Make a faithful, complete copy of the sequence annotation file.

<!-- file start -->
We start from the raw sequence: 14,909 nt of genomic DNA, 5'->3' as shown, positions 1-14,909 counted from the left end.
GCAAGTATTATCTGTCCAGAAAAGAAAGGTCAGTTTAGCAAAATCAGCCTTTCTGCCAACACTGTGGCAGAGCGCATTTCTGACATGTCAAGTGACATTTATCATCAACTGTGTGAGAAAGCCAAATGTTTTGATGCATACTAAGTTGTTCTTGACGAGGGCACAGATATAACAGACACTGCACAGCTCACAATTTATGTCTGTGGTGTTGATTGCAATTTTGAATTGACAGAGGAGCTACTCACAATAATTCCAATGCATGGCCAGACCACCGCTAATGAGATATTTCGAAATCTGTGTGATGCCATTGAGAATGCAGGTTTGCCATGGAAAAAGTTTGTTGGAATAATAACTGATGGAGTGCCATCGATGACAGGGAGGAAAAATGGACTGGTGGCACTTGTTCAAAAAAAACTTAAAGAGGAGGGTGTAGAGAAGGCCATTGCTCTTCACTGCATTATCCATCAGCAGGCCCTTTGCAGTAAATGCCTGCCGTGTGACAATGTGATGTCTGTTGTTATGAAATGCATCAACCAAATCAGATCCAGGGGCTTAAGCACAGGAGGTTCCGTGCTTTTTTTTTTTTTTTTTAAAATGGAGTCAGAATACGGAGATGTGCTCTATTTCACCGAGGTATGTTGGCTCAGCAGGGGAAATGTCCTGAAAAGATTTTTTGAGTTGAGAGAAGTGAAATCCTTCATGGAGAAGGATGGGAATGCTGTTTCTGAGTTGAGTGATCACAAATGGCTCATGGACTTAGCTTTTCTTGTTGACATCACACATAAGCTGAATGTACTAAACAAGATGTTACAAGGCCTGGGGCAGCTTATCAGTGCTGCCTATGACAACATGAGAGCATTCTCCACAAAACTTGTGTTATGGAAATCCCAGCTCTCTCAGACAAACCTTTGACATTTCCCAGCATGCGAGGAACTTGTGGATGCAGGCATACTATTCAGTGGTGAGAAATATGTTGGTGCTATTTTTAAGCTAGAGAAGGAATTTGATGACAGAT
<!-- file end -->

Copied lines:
We start from the raw sequence: 14,909 nt of genomic DNA, 5'->3' as shown, positions 1-14,909 counted from the left end.
GCAAGTATTATCTGTCCAGAAAAGAAAGGTCAGTTTAGCAAAATCAGCCTTTCTGCCAACACTGTGGCAGAGCGCATTTCTGACATGTCAAGTGACATTTATCATCAACTGTGTGAGAAAGCCAAATGTTTTGATGCATACTAAGTTGTTCTTGACGAGGGCACAGATATAACAGACACTGCACAGCTCACAATTTATGTCTGTGGTGTTGATTGCAATTTTGAATTGACAGAGGAGCTACTCACAATAATTCCAATGCATGGCCAGACCACCGCTAATGAGATATTTCGAAATCTGTGTGATGCCATTGAGAATGCAGGTTTGCCATGGAAAAAGTTTGTTGGAATAATAACTGATGGAGTGCCATCGATGACAGGGAGGAAAAATGGACTGGTGGCACTTGTTCAAAAAAAACTTAAAGAGGAGGGTGTAGAGAAGGCCATTGCTCTTCACTGCATTATCCATCAGCAGGCCCTTTGCAGTAAATGCCTGCCGTGTGACAATGTGATGTCTGTTGTTATGAAATGCATCAACCAAATCAGATCCAGGGGCTTAAGCACAGGAGGTTCCGTGCTTTTTTTTTTTTTTTTTAAAATGGAGTCAGAATACGGAGATGTGCTCTATTTCACCGAGGTATGTTGGCTCAGCAGGGGAAATGTCCTGAAAAGATTTTTTGAGTTGAGAGAAGTGAAATCCTTCATGGAGAAGGATGGGAATGCTGTTTCTGAGTTGAGTGATCACAAATGGCTCATGGACTTAGCTTTTCTTGTTGACATCACACATAAGCTGAATGTACTAAACAAGATGTTACAAGGCCTGGGGCAGCTTATCAGTGCTGCCTATGACAACATGAGAGCATTCTCCACAAAACTTGTGTTATGGAAATCCCAGCTCTCTCAGACAAACCTTTGACATTTCCCAGCATGCGAGGAACTTGTGGATGCAGGCATACTATTCAGTGGTGAGAAATATGTTGGTGCTATTTTTAAGCTAGAGAAGGAATTTGATGACAGAT